Europe has responded to the crisis with strengthened budgetary and macroeconomic surveillance, the creation of the European Stability Mechanism, liquidity provisioning by resilient economies and the European Central Bank and a process towards a banking union. However, a monetary union requires some form of budget for fiscal stabilisation in case of shocks, and as a backstop to the banking union.
This paper compares four quantitatively different schemes of fiscal stabilisation and proposes a new scheme based on GDP-indexed bonds. The options considered are: (i) A federal budget with unemployment and corporate taxes shifted to euro-area level; (ii) a support scheme based on deviations from potential output;(iii) an insurance scheme via which governments would issue bonds indexed to GDP, and (iv) a scheme in which access to jointly guaranteed borrowing is combined with gradual withdrawal of fiscal sovereignty.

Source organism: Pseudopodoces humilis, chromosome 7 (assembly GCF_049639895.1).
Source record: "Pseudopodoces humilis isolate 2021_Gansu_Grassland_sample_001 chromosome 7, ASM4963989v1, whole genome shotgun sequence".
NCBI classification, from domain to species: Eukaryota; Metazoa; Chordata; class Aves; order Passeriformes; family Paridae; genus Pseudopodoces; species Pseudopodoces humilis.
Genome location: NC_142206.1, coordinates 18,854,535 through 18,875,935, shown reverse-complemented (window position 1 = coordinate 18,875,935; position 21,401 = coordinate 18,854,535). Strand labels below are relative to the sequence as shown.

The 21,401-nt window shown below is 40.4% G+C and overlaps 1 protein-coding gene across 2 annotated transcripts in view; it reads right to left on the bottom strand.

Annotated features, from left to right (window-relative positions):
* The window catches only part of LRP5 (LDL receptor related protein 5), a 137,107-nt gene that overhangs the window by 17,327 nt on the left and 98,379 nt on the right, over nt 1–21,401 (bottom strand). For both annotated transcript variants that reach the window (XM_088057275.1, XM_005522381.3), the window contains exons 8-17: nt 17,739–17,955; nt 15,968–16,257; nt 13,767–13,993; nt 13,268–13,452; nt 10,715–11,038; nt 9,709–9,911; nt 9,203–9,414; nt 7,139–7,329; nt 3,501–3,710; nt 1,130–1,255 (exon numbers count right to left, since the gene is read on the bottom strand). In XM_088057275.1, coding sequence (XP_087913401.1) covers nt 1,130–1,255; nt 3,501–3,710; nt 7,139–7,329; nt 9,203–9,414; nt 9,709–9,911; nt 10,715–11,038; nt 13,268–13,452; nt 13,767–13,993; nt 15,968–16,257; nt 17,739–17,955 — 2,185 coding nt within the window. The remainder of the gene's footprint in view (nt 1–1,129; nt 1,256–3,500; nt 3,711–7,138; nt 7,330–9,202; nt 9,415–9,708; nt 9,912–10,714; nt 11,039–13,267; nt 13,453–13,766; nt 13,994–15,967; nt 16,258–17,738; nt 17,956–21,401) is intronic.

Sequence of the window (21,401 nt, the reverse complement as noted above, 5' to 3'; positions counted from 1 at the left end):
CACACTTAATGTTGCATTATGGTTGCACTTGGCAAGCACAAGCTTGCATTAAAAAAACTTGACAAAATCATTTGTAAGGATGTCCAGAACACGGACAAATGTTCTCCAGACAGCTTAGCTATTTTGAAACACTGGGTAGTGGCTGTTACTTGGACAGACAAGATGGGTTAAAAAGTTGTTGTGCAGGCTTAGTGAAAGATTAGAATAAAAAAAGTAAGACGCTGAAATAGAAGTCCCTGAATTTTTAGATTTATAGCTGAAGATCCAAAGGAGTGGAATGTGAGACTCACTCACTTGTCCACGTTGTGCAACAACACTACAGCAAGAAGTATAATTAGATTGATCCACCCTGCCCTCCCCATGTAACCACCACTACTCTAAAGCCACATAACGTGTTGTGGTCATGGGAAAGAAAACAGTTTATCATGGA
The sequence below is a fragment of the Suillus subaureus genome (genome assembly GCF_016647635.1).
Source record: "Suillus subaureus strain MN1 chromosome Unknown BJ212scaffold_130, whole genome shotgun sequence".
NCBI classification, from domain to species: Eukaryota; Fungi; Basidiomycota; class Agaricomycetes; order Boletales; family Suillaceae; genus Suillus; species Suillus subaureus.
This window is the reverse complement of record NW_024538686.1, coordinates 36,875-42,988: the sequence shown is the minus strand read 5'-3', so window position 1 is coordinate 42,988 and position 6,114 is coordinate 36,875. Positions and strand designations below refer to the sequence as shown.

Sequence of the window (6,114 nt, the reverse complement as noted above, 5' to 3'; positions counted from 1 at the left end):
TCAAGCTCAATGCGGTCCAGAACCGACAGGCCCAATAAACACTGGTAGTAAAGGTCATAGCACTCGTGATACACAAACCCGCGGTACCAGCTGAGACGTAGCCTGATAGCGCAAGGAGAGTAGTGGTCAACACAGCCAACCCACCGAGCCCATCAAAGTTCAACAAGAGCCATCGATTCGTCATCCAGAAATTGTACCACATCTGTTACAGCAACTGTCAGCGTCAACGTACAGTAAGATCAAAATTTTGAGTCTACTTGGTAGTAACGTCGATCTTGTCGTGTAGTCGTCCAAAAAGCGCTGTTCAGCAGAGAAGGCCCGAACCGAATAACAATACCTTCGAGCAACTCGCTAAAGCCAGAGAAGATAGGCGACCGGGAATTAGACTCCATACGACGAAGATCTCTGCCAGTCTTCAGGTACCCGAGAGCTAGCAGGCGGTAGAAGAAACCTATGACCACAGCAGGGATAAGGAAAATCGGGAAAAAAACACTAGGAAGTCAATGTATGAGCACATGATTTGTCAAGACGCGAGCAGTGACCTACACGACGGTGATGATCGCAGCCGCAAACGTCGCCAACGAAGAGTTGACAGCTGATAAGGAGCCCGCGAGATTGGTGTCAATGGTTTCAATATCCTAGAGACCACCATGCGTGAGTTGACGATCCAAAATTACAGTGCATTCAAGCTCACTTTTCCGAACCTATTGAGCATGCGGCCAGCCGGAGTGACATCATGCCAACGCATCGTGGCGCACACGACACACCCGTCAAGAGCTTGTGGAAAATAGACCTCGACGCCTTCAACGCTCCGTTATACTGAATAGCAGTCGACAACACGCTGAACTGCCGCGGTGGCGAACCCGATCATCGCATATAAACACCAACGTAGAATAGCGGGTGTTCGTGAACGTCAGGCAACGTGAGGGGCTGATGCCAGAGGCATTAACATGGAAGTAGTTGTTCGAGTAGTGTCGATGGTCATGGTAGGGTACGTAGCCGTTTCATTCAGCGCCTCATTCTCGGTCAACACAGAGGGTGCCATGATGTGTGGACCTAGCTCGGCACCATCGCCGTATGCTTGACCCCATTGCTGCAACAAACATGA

Our comparison is based on strong assumptions. We carry out a preliminary, limited simulation of how the debt-to-GDP ratio would have developed between 2008-14 under the four schemes for Greece, Ireland, Portugal, Spain and an ‘average’ country.The schemes have varying implications in each case for debt sustainability.